On the other hand, the audience you serve with your videos may be different from the community. For example, if you have a maths video that first talks about the basics necessary to understand it and only then has the grand reveal, you may alienate a community mostly consisting of maths professionals. Simply because it’s too simple.

I can’t really offer a solution to the first problem. If your content isn’t interesting to a community, there probably isn’t much you can do. Some content just isn’t super shareable, like personal vlogs. As an aside, this doesn’t necessarily mean that you should switch up the format. Hub content (or anything optimized primarily towards subscribers and seriality in the SEE-NTS model) is very useful to keep subscribers happy and turn subscribers into fans. You just won’t reach many new people with it.

For the second problem there is a solution though, which is applicable not only to communities, but social media in general.

Create Teasers for your Content

Social media sites have recognized that images are better than links, so they automatically try to embed one when you share a link. But what’s better than still images? Moving images! This means that if you share your video on social media, you may want to use a short video clip or GIF from the video along with it.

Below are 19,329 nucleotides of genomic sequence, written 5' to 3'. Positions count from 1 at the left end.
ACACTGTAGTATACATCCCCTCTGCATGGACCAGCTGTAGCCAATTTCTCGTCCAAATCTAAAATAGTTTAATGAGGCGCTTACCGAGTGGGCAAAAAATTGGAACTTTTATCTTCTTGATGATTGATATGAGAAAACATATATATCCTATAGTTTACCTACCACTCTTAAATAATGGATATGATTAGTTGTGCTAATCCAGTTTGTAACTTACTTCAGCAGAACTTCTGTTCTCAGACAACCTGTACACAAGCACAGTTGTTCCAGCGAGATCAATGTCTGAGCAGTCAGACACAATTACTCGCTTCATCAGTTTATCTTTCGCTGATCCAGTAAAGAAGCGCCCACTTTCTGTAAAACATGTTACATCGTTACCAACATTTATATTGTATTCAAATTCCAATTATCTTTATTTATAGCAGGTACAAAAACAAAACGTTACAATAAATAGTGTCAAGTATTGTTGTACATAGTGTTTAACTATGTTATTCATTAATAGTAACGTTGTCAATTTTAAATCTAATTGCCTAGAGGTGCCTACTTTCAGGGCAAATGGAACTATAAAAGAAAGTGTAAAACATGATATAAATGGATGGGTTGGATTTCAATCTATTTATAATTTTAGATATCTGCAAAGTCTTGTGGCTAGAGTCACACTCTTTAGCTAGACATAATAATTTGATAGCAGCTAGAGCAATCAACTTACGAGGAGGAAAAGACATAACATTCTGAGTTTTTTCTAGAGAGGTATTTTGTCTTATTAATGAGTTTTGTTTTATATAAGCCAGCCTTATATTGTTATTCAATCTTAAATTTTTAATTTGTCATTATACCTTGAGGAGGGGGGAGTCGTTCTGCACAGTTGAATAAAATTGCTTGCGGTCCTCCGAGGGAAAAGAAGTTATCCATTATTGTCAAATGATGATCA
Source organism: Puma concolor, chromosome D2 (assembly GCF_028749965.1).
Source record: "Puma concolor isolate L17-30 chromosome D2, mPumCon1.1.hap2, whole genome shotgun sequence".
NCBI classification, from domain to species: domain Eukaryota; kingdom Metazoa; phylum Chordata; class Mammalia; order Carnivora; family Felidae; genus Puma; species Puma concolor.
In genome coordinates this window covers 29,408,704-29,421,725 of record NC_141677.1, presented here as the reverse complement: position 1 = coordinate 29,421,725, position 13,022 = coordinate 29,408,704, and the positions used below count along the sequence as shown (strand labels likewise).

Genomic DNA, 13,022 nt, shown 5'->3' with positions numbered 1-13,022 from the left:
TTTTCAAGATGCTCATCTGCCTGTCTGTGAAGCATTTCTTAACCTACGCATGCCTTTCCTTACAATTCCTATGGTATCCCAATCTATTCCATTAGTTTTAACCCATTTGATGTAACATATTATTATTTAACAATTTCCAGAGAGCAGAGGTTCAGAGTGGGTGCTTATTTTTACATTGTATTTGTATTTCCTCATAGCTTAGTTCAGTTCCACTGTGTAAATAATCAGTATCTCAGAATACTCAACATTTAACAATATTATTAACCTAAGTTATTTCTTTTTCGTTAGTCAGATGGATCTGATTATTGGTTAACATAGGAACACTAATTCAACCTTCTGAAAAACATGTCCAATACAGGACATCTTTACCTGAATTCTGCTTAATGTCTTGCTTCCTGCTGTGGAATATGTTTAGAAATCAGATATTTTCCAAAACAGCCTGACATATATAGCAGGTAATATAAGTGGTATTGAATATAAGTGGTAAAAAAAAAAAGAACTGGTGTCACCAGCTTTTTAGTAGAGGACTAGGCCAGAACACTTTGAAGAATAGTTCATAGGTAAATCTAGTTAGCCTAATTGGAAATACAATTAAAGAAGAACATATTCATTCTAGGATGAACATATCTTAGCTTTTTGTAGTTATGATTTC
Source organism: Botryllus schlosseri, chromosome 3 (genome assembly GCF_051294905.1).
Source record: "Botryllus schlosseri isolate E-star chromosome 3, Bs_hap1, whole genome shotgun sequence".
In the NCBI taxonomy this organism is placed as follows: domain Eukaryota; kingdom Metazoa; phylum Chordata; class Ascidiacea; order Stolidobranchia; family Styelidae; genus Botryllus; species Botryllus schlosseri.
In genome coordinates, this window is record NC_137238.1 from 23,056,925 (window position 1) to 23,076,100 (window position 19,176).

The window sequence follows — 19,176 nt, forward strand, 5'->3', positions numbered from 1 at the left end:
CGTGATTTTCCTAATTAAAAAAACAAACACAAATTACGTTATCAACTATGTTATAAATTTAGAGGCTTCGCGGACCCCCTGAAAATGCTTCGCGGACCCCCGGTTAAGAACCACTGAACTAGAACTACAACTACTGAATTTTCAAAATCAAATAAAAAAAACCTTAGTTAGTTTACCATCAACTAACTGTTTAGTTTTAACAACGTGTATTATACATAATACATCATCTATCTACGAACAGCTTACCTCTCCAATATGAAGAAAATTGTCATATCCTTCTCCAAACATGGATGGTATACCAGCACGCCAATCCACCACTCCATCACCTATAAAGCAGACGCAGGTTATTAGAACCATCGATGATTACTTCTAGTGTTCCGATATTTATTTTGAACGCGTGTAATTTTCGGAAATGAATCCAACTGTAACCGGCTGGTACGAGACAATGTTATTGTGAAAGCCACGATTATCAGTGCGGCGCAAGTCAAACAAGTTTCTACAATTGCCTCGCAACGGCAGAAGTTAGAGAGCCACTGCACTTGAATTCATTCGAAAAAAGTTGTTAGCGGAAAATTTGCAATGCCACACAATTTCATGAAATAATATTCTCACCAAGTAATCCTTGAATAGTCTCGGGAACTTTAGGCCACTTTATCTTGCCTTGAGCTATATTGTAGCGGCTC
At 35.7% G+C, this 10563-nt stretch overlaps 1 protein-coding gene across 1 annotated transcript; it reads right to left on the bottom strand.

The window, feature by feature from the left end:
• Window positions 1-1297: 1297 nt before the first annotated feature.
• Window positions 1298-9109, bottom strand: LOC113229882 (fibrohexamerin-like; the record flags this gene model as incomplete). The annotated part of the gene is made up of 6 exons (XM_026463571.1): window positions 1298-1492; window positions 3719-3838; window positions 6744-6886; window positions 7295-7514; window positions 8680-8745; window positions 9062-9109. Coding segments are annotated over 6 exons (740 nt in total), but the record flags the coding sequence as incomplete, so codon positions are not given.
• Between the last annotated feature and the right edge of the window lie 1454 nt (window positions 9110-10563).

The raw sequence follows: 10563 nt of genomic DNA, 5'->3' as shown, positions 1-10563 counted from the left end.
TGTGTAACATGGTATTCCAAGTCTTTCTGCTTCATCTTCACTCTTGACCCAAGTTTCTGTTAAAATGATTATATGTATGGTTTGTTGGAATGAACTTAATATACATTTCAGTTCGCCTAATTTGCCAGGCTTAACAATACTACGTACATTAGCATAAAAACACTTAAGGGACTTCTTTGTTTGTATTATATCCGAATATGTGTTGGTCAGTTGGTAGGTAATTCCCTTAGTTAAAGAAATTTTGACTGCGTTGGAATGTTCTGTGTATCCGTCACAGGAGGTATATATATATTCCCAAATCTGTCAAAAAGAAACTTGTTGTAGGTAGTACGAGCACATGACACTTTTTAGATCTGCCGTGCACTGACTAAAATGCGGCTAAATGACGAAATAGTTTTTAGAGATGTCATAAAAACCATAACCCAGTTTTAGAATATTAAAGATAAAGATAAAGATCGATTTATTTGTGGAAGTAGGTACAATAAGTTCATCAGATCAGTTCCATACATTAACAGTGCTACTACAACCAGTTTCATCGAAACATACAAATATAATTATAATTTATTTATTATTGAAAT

As for what clip to share, there is a range of options:

  • The part most relevant to the community. If your full video wouldn’t do well in a community because they expect something that only is a small part of your video, share it to them! You won’t lose out on views, since the full video wasn’t really appreciated by that community anyway. It’s not the most effective, but you’d still get your name (and maybe even some nice backlinks for SEO purposes) out there.
  • Trailers. Just like you can do a trailer for a movie, you can make a trailer for a YouTube video. A trailer should state the premise of your video, some clips of what makes it interesting, as well as some funny or memorable lines. In the context of a YouTube video, this may be you laughing hard at something. Or it may be something impressive which makes the viewer want to get the full context of.